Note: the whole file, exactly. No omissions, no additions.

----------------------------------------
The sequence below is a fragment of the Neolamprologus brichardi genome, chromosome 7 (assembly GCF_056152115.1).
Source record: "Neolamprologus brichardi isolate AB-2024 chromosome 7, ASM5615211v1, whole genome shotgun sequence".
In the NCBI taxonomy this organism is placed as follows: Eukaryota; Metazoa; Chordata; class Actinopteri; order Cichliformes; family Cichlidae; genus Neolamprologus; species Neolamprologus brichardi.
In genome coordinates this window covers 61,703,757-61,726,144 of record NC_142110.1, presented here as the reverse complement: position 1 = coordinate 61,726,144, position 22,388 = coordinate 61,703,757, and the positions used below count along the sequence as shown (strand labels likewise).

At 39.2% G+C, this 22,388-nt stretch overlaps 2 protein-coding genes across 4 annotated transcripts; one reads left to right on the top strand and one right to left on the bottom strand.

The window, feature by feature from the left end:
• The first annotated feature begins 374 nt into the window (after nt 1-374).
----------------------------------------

The sequence below is a fragment of the Neolamprologus brichardi genome, chromosome 7 (assembly GCF_056152115.1).
Source record: "Neolamprologus brichardi isolate AB-2024 chromosome 7, ASM5615211v1, whole genome shotgun sequence".
In the NCBI taxonomy this organism is placed as follows: Eukaryota; Metazoa; Chordata; class Actinopteri; order Cichliformes; family Cichlidae; genus Neolamprologus; species Neolamprologus brichardi.
In genome coordinates this window covers 61,703,757-61,726,144 of record NC_142110.1, presented here as the reverse complement: position 1 = coordinate 61,726,144, position 22,388 = coordinate 61,703,757, and the positions used below count along the sequence as shown (strand labels likewise).

At 39.2% G+C, this 22,388-nt stretch overlaps 2 protein-coding genes across 4 annotated transcripts; one reads left to right on the top strand and one right to left on the bottom strand.

The window, feature by feature from the left end:
• The first annotated feature begins 374 nt into the window (after nt 1-374).